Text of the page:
Tardigrades: ‘Water bears’ stuck on the moon after crash (Reports)

Tardigrades: 'Water bears' stuck on the moon after crash (Reports)
Tardigrades: 'Water bears' stuck on the moon after crash (Reports)

Tardigrades – also known as water bears – are some of the toughest and most resilient creatures on Earth, even though they are virtually microscopic in size, less than a millimeter long. They’re known to be able to survive almost any environment you can throw them into, even space. Now, it seems that some of them (or possibly their remains) are calling the moon home, thanks to a crash landing of a spacecraft a few months ago. But while tardigrades might be hardy, there’s no reason to think they’ll be taking over our nearest celestial neighbor, any time soon.

The tardigrades were part of a “lunar library” sent to the moon on Israel’s Beresheet spacecraft. That library was a project of the Arch Mission Foundation, a nonprofit organization whose goal is to create “a backup of planet Earth.” The library, the size of a DVD, included 30 million pages of information, human DNA samples and thousands of dehydrated tardigrades.

Beresheet attempted its landing in the Sea of Serenity on April 11, 2019, but crashed after a problem with the engine in the last moments. As Nova Spivack, founder of AMF, recounted:

For the first 24 hours we were just in shock. We sort of expected that it would be successful. We knew there were risks but we didn’t think the risks were that significant.

Since Beresheet had crashed, Spivack and others needed to know the fate of the library. Did it survive the crash? What about the tardigrades? Were they strewn across the lunar surface when the crash occurred? Since the library was designed to last millions of years, and considering its composition – made of thin sheets of nickel – and the trajectory of the spacecraft in the final moments, Spivack thinks it likely did remain mostly intact.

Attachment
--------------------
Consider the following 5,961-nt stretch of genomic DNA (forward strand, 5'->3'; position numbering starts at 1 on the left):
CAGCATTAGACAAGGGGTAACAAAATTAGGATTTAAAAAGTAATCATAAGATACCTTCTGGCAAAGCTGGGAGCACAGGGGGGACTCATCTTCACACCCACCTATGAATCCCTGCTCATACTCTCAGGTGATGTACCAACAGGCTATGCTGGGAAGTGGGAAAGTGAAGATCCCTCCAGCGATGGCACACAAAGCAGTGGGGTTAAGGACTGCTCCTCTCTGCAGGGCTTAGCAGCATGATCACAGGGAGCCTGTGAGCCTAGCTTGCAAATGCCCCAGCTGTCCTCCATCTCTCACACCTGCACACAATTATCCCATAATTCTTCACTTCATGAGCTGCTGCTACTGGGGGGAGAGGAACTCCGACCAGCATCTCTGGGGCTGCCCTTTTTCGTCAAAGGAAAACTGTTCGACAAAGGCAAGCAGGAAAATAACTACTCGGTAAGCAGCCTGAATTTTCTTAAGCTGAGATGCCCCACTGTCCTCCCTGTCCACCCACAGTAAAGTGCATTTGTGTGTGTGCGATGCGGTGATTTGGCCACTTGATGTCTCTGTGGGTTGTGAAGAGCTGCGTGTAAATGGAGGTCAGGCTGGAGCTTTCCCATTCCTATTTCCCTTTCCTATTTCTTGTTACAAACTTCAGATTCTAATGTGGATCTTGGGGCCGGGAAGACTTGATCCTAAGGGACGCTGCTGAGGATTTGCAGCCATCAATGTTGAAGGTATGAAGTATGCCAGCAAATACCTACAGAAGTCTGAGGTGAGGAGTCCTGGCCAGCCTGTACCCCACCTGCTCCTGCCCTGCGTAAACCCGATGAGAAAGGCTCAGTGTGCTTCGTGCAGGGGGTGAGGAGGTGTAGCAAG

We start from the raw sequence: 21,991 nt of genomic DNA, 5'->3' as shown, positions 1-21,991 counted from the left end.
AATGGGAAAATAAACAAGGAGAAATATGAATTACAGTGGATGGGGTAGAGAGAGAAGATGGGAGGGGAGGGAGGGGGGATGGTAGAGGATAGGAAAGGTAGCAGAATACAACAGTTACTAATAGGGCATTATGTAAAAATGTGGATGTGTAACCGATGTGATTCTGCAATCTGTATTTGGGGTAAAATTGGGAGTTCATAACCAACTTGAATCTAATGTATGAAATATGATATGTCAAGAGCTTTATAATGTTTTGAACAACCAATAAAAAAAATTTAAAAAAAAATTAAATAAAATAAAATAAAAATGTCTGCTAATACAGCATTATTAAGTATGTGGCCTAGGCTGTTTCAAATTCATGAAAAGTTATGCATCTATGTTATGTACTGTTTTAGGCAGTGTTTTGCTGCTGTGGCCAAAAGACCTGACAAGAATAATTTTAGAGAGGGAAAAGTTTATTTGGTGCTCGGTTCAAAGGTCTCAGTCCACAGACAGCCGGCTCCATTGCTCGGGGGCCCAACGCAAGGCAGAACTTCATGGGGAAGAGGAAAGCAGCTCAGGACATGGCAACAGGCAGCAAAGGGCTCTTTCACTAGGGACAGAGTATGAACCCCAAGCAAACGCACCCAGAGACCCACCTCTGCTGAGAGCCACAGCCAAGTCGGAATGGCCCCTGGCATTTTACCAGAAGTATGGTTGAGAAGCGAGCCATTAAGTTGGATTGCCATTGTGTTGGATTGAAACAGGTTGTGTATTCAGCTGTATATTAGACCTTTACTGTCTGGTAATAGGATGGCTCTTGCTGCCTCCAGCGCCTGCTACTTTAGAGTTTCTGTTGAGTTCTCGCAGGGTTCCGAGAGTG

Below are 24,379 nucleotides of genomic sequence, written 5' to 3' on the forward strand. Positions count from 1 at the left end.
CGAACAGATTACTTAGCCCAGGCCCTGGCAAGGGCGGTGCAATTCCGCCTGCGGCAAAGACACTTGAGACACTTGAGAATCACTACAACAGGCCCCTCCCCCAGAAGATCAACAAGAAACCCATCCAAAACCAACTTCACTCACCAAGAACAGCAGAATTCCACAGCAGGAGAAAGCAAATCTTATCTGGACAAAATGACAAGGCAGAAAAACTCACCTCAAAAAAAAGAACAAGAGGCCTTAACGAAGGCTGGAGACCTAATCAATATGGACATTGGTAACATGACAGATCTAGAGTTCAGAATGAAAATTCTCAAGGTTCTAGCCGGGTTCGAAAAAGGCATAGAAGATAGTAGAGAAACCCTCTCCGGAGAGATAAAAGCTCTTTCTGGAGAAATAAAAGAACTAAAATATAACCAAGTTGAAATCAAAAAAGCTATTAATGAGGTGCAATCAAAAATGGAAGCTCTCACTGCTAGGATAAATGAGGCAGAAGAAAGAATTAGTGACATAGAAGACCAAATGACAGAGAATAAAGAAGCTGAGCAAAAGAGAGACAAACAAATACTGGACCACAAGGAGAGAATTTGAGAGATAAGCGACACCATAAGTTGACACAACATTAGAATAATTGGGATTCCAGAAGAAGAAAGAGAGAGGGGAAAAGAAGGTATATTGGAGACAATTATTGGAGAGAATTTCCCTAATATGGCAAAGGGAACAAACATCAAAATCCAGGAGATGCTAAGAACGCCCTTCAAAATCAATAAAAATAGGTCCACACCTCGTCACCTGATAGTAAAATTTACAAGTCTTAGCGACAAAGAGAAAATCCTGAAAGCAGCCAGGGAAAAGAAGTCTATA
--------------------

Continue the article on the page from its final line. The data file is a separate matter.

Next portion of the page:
In all likelihood then, the tardigrades in the library are still sitting there in their dehydrated dormant state as they were, waiting to be revived again. They can’t do that on their own, though; they need to be brought back to Earth so they can be exposed to an atmosphere again. Only then can they be rehydrated, so there is little worry about them taking over and colonizing the moon!

The idea was to see how well the tardigrades survived the trip to the moon and whether they could be revived again later. Tardigrades are known for entering dormant states in which all metabolic processes stop and the water in their cells is replaced by a protein that turns the cells into glass. This is completely normal for them. Tardigrades have been revived as much as 10 years after becoming dormant, although scientists think they could probably survive much longer without water.

Spivack hadn’t originally planned to send any DNA to the moon this soon, tardigrades or otherwise, but then changed his mind a few weeks before the library was sent to the Israelis. As well as the dehydrated tardigrades, other samples were included in the epoxy resin between each layer of nickel. These included hair follicles and blood from Spivack himself and 24 other people. Even some samples from holy sites were included, such as the Bodhi tree in India.


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